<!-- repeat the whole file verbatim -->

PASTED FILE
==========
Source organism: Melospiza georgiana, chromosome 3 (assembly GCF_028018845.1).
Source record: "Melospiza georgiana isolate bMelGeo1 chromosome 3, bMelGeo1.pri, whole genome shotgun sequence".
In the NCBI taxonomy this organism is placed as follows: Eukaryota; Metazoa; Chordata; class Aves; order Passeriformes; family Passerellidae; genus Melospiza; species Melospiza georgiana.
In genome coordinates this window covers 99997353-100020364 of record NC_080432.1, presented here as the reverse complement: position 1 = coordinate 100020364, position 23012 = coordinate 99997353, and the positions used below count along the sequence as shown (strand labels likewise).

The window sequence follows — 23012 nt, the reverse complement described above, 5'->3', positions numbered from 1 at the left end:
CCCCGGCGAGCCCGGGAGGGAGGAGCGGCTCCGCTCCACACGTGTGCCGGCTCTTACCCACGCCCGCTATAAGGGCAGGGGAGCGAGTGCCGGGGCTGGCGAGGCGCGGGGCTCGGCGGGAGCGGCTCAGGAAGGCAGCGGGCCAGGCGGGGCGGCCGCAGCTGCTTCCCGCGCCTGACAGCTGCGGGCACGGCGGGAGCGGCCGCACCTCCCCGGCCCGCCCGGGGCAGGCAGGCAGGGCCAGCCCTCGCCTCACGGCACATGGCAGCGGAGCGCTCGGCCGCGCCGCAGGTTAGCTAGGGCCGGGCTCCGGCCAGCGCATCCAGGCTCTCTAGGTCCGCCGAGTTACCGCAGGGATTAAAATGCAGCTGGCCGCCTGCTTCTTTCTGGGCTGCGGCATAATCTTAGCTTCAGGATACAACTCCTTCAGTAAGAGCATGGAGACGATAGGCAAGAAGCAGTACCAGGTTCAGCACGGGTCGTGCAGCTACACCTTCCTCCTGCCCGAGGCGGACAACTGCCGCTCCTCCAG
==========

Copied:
Source organism: Melospiza georgiana, chromosome 3 (assembly GCF_028018845.1).
Source record: "Melospiza georgiana isolate bMelGeo1 chromosome 3, bMelGeo1.pri, whole genome shotgun sequence".
In the NCBI taxonomy this organism is placed as follows: Eukaryota; Metazoa; Chordata; class Aves; order Passeriformes; family Passerellidae; genus Melospiza; species Melospiza georgiana.
In genome coordinates this window covers 99997353-100020364 of record NC_080432.1, presented here as the reverse complement: position 1 = coordinate 100020364, position 23012 = coordinate 99997353, and the positions used below count along the sequence as shown (strand labels likewise).

The window sequence follows — 23012 nt, the reverse complement described above, 5'->3', positions numbered from 1 at the left end:
CCCCGGCGAGCCCGGGAGGGAGGAGCGGCTCCGCTCCACACGTGTGCCGGCTCTTACCCACGCCCGCTATAAGGGCAGGGGAGCGAGTGCCGGGGCTGGCGAGGCGCGGGGCTCGGCGGGAGCGGCTCAGGAAGGCAGCGGGCCAGGCGGGGCGGCCGCAGCTGCTTCCCGCGCCTGACAGCTGCGGGCACGGCGGGAGCGGCCGCACCTCCCCGGCCCGCCCGGGGCAGGCAGGCAGGGCCAGCCCTCGCCTCACGGCACATGGCAGCGGAGCGCTCGGCCGCGCCGCAGGTTAGCTAGGGCCGGGCTCCGGCCAGCGCATCCAGGCTCTCTAGGTCCGCCGAGTTACCGCAGGGATTAAAATGCAGCTGGCCGCCTGCTTCTTTCTGGGCTGCGGCATAATCTTAGCTTCAGGATACAACTCCTTCAGTAAGAGCATGGAGACGATAGGCAAGAAGCAGTACCAGGTTCAGCACGGGTCGTGCAGCTACACCTTCCTCCTGCCCGAGGCGGACAACTGCCGCTCCTCCAG